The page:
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The Hard Luck Carrier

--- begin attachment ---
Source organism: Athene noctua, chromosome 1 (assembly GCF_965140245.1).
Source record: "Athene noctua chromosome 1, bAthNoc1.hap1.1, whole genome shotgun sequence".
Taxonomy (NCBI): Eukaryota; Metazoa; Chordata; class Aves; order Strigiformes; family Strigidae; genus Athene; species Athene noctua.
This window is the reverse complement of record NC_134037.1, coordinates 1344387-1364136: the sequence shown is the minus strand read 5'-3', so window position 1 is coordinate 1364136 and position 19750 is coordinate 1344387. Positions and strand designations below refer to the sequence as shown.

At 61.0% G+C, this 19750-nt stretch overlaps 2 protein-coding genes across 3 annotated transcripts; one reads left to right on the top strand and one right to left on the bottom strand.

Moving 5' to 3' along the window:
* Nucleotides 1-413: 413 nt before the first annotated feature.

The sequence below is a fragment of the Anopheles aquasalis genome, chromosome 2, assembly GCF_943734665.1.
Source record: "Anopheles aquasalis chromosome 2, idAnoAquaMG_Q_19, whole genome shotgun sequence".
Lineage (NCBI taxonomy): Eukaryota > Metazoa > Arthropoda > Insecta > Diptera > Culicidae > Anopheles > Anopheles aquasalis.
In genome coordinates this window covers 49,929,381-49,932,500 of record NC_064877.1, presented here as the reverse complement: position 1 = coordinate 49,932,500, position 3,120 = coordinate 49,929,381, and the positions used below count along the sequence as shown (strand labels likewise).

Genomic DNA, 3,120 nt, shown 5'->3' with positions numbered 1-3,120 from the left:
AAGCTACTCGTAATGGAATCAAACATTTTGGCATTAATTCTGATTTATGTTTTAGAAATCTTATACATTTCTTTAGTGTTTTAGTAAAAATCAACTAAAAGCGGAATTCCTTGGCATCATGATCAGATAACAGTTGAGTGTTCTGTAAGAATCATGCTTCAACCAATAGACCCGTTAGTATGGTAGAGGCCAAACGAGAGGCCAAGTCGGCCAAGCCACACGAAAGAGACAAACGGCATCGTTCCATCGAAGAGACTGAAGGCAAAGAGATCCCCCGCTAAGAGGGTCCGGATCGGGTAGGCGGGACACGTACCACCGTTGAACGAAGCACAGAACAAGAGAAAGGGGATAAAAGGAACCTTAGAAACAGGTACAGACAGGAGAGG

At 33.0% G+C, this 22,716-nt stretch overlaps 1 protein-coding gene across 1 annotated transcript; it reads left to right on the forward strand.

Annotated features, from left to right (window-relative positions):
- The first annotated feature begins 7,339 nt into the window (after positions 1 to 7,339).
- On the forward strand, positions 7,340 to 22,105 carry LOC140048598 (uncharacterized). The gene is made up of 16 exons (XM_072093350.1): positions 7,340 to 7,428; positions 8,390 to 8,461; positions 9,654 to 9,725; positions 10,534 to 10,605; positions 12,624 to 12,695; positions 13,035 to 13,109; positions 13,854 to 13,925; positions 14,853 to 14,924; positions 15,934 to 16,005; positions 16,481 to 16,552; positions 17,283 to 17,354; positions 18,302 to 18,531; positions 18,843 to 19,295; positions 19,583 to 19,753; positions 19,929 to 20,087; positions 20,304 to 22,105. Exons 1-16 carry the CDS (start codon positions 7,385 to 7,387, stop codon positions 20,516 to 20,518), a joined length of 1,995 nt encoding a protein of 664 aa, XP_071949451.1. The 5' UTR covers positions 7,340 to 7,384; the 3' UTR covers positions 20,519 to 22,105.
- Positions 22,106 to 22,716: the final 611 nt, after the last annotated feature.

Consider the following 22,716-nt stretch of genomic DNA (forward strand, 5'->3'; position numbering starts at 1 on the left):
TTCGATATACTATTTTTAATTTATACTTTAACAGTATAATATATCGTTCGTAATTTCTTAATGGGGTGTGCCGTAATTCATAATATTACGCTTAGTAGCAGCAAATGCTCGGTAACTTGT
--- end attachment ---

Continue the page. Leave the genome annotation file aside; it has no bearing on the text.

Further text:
December 12, 1942 found USS Drum on her fourth war patrol. Her primary objective was to plant twenty-four Mark 10-1 mines in the Bungo Suido. Two of her forward torpedo tubes were loaded with mines. While en route to the minefield plant, at about 1100 hours, her captain, Bernard F. McMahon, sighted an escorted southbound carrier with a deck load of planes, at the geographic position 32°-04′ N, 142°-30′ E, which is about 150 miles east of Hachijo Jima. It was the 13,360-ton Japanese light carrier Ryuho. It had left Yokosuka on December 11, 1942 escorted by the destroyer Tokitsukaze to join the fleet at Truk with twenty light bombers and their pilots aboard. McMahon fired four torpedoes at the carrier and scored one hit on Ryuho’s starboard forward side. Before the escort drove Drum deep, McMahon saw the carrier listing, down by the bow, and leaking gasoline. The Ryuho had to return to Yokosuka for repairs where she remained in a dry dock until March 19, 1943. This was the second time Ryuho had been sidelined by American forces. She had been bombed during the Doolittle raid and capsized in Tokyo Bay; she did not get underway until her unlucky December 11, 1942 departure.

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